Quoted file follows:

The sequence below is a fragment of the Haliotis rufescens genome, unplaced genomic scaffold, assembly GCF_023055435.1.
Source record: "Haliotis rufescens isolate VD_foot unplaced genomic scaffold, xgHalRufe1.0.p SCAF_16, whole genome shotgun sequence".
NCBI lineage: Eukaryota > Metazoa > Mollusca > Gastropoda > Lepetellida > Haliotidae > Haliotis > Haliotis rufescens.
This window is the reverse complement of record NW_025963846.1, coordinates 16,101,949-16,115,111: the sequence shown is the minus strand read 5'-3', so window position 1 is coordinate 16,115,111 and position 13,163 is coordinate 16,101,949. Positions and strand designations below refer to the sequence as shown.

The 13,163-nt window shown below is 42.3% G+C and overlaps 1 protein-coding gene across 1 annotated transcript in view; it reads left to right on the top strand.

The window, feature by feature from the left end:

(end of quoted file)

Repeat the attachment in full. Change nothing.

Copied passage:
The sequence below is a fragment of the Haliotis rufescens genome, unplaced genomic scaffold, assembly GCF_023055435.1.
Source record: "Haliotis rufescens isolate VD_foot unplaced genomic scaffold, xgHalRufe1.0.p SCAF_16, whole genome shotgun sequence".
NCBI lineage: Eukaryota > Metazoa > Mollusca > Gastropoda > Lepetellida > Haliotidae > Haliotis > Haliotis rufescens.
This window is the reverse complement of record NW_025963846.1, coordinates 16,101,949-16,115,111: the sequence shown is the minus strand read 5'-3', so window position 1 is coordinate 16,115,111 and position 13,163 is coordinate 16,101,949. Positions and strand designations below refer to the sequence as shown.

The 13,163-nt window shown below is 42.3% G+C and overlaps 1 protein-coding gene across 1 annotated transcript in view; it reads left to right on the top strand.

The window, feature by feature from the left end: